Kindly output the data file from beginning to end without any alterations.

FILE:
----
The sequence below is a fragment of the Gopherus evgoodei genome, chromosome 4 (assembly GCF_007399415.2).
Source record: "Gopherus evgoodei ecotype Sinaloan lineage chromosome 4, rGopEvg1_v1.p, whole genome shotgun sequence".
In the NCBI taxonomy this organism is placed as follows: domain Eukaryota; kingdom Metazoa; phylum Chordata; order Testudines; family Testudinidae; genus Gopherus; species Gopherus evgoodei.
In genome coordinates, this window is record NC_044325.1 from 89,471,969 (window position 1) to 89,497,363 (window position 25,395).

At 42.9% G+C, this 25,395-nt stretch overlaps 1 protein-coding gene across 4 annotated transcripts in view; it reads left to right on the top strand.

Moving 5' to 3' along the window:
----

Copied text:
The sequence below is a fragment of the Gopherus evgoodei genome, chromosome 4 (assembly GCF_007399415.2).
Source record: "Gopherus evgoodei ecotype Sinaloan lineage chromosome 4, rGopEvg1_v1.p, whole genome shotgun sequence".
In the NCBI taxonomy this organism is placed as follows: domain Eukaryota; kingdom Metazoa; phylum Chordata; order Testudines; family Testudinidae; genus Gopherus; species Gopherus evgoodei.
In genome coordinates, this window is record NC_044325.1 from 89,471,969 (window position 1) to 89,497,363 (window position 25,395).

At 42.9% G+C, this 25,395-nt stretch overlaps 1 protein-coding gene across 4 annotated transcripts in view; it reads left to right on the top strand.

Moving 5' to 3' along the window: